No, you are misreading Dr. Brill. Read the following and note how Post-Evangelical includes those who have gone way off and those who are still within:

Even among the Evangelicals, it is used by diverse groups including those who have opted out, those who have created the more spirit driven Emergent Church, those mainline Evangelicals who have started new projects, and as a name for a new era that would also include the opposition.

That is precisely what I have been saying. Why did I bring it up recently? Two reasons: 1) I only saw it on Dr. Brill's blog recently, 2) The YU homosexual panel was a perfect example of Post-Orthodoxy that has not gone all the way off.

As to whether R. Avi Weiss has left Orthodoxy, I have an opinion but I am refraining from publishing it until the elders of our community have the opportunity to publicly respond to the development. I am, of course, aware of R. Hershel Schachter's view but I believe others more to the center will be forced to weigh in as well.

Mikewind Dale (Michael Makovi) said...

But Dr. Brill (in his second post) also describes Modern Orthodoxy and Centrist Orthodoxy as being departures from classical Yiddish Orthodoxy! Dr. Brill is speaking as a sociologist; for him, the Modern-, Centrist-, Neo-, and Sephardic-Orthodox are all outside the boundaries of Orthodoxy!

Dr. Brill even says, "... Post-evangelical is like Yuppie or returning GI ...". Earlier, he says, "... Centrist Orthodoxy embraced conservative positions on social and cultural issues combined with an identification with Yuppie values ...". According to Dr. Brill, Centrist-Orthodoxy is a change no less than Post-Orthodoxy is!

You cannot claim Dr. Brill in your support. He's being a sociologist, merely describing the events without having an opinion. For him, "Orthodoxy" is an value-less term, designating a certain community (viz. old-world Yiddish Orthodoxy), with no judgment of whether those outside its boundaries are legitimate or not.

By contrast, you clearly view your brand of Orthodoxy as the correct version. When you say that Rabbi Avi Weiss is not Orthodox, you are not merely saying that sociologically, he is part of a different class. Such a claim would be true, but then again, such figures as Rabbi Elyashiv and Rabbi Ovadia Yosef and Rabbi S. R. Hirsch and Rabbi A. I. Kook are also outside the boundaries of your brand of Orthodoxy. Sociologically, these rabbis all belong to several different schools. But you, Rabbi Student, are not merely saying this. You are saying that Rabbi Avi Weiss's approach is fundamentally illegitimate precisely because it is sociologically outside your school. This is a completely different claim than Dr. Brill's.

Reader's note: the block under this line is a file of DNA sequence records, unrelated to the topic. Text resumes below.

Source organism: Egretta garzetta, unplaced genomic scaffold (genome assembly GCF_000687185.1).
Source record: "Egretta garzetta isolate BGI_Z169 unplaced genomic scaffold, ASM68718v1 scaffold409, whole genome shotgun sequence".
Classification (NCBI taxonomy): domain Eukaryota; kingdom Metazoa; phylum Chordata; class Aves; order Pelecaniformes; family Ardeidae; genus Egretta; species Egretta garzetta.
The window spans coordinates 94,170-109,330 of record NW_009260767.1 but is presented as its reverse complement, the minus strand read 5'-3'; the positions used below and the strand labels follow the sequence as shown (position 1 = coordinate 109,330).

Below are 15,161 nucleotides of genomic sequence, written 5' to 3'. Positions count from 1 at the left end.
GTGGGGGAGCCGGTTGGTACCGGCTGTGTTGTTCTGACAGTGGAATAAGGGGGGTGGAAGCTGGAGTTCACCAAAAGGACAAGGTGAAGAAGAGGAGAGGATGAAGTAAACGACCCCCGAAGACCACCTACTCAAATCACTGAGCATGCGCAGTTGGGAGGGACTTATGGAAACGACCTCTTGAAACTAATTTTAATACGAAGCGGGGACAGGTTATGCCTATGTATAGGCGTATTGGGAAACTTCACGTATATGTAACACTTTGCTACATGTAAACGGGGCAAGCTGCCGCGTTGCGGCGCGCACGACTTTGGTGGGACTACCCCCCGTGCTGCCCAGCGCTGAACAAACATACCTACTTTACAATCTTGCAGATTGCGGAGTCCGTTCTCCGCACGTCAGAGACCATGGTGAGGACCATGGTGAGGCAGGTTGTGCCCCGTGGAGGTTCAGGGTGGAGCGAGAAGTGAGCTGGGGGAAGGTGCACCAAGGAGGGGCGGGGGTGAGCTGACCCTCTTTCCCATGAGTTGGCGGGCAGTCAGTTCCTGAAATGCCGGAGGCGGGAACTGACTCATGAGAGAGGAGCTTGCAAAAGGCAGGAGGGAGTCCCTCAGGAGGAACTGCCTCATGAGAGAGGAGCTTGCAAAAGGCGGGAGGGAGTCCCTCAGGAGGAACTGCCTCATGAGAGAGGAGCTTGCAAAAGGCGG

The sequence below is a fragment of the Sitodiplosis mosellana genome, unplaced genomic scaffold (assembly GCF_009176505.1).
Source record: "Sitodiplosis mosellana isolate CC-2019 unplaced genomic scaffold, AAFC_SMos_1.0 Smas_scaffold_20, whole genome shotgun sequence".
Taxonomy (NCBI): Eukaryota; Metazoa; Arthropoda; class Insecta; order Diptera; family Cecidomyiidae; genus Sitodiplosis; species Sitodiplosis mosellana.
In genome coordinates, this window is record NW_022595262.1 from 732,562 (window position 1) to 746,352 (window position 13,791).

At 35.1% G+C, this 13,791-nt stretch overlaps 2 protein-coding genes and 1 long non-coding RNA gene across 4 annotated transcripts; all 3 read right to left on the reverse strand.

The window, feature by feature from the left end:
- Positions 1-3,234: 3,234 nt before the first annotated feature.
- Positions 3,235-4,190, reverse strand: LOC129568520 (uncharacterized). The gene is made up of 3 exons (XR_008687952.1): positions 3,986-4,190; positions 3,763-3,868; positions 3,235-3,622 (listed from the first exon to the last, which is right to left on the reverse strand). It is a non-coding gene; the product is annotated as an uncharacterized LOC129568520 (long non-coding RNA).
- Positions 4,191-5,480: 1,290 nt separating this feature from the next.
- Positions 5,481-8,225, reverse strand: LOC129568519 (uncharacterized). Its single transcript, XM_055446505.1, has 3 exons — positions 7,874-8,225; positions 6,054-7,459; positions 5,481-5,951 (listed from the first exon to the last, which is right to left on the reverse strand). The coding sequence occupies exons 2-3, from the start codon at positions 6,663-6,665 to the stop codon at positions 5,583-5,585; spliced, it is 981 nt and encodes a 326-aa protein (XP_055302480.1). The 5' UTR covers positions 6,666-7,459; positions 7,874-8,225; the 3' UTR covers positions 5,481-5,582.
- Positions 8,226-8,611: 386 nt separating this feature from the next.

Gil Student said...

No, I am not saying that it is fundamentally illegitimate because it is outside of the my school. It is illegitimate for other reasons.

The question is whether it is outside of the "school". Post-Orthodoxy is a mood, an attitude, that many people in the Orthodox community have adopted but not by any means all. The majority of the Orthodox community, who are neither Gen-Y nor millenarians and whose sensibilities reflect an earlier time, are concerned that some of the Post-Orthodox have left the Orthodox sociological group.

Mikewind Dale (Michael Makovi) said...

Thank you, Rabbi Student, for informing us that those who ordain women are part of a different sociological group than the one that does not ordain women. Without your analysis, we never would have known that LWMO and RWMO are two different schools. Why, all along, I thought Rabbi Herschel Schacter and Rabbi Avi Weiss were like ideological identical twins! Thanks for clearing the confusion up.

Gil Student said...

I believe that even LWMO rejects this latest move, certainly the center and right wing. Just wait and see what is happening outside of your echo chamber.

micha berger said...

There are two levels of dispute: one is to argue for your position, but recognize the other position as an alternative interpretation of divrei E-lokim Chaim. (Even if you think it is perhaps inferior.)

The other is to see the other position as beyond the whole spectrum of eilu va'eilu.